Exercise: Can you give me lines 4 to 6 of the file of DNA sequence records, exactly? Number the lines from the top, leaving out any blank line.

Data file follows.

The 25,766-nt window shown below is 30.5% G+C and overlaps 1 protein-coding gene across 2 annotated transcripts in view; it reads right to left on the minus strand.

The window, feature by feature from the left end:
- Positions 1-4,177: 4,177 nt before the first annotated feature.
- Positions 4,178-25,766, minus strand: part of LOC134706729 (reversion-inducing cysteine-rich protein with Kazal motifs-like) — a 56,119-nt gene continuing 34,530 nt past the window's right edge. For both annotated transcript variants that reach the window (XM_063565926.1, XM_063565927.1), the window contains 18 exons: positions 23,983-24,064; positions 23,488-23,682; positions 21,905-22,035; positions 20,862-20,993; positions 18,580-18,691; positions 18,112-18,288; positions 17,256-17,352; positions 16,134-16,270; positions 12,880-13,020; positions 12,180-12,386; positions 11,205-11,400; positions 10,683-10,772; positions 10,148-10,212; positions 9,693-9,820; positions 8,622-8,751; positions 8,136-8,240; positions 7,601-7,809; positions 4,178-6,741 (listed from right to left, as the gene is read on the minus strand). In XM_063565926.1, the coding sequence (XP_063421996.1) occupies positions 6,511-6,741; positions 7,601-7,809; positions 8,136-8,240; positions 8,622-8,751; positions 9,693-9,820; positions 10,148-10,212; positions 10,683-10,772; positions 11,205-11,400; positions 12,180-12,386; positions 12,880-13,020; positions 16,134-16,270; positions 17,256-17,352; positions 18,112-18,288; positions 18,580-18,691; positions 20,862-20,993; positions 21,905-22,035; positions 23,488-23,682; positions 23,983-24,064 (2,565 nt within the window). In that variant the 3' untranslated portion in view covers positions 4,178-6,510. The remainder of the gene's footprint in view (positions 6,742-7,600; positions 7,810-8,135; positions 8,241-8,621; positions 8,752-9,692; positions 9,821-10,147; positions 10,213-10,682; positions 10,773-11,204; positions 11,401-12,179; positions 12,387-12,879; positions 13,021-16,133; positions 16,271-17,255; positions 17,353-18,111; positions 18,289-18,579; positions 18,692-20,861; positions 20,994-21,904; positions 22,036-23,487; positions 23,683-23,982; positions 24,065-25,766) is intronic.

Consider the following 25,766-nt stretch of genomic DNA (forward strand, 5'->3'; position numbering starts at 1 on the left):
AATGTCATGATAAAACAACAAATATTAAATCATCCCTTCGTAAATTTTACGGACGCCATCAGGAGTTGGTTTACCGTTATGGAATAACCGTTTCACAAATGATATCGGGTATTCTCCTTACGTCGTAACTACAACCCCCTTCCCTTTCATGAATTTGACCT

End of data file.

- Positions 4,178-25,766, minus strand: part of LOC134706729 (reversion-inducing cysteine-rich protein with Kazal motifs-like) — a 56,119-nt gene continuing 34,530 nt past the window's right edge. For both annotated transcript variants that reach the window (XM_063565926.1, XM_063565927.1), the window contains 18 exons: positions 23,983-24,064; positions 23,488-23,682; positions 21,905-22,035; positions 20,862-20,993; positions 18,580-18,691; positions 18,112-18,288; positions 17,256-17,352; positions 16,134-16,270; positions 12,880-13,020; positions 12,180-12,386; positions 11,205-11,400; positions 10,683-10,772; positions 10,148-10,212; positions 9,693-9,820; positions 8,622-8,751; positions 8,136-8,240; positions 7,601-7,809; positions 4,178-6,741 (listed from right to left, as the gene is read on the minus strand). In XM_063565926.1, the coding sequence (XP_063421996.1) occupies positions 6,511-6,741; positions 7,601-7,809; positions 8,136-8,240; positions 8,622-8,751; positions 9,693-9,820; positions 10,148-10,212; positions 10,683-10,772; positions 11,205-11,400; positions 12,180-12,386; positions 12,880-13,020; positions 16,134-16,270; positions 17,256-17,352; positions 18,112-18,288; positions 18,580-18,691; positions 20,862-20,993; positions 21,905-22,035; positions 23,488-23,682; positions 23,983-24,064 (2,565 nt within the window). In that variant the 3' untranslated portion in view covers positions 4,178-6,510. The remainder of the gene's footprint in view (positions 6,742-7,600; positions 7,810-8,135; positions 8,241-8,621; positions 8,752-9,692; positions 9,821-10,147; positions 10,213-10,682; positions 10,773-11,204; positions 11,401-12,179; positions 12,387-12,879; positions 13,021-16,133; positions 16,271-17,255; positions 17,353-18,111; positions 18,289-18,579; positions 18,692-20,861; positions 20,994-21,904; positions 22,036-23,487; positions 23,683-23,982; positions 24,065-25,766) is intronic.

Consider the following 25,766-nt stretch of genomic DNA (forward strand, 5'->3'; position numbering starts at 1 on the left):
AATGTCATGATAAAACAACAAATATTAAATCATCCCTTCGTAAATTTTACGGACGCCATCAGGAGTTGGTTTACCGTTATGGAATAACCGTTTCACAAATGATATCGGGTATTCTCCTTACGTCGTAACTACAACCCCCTTCCCTTTCATGAATTTGACCT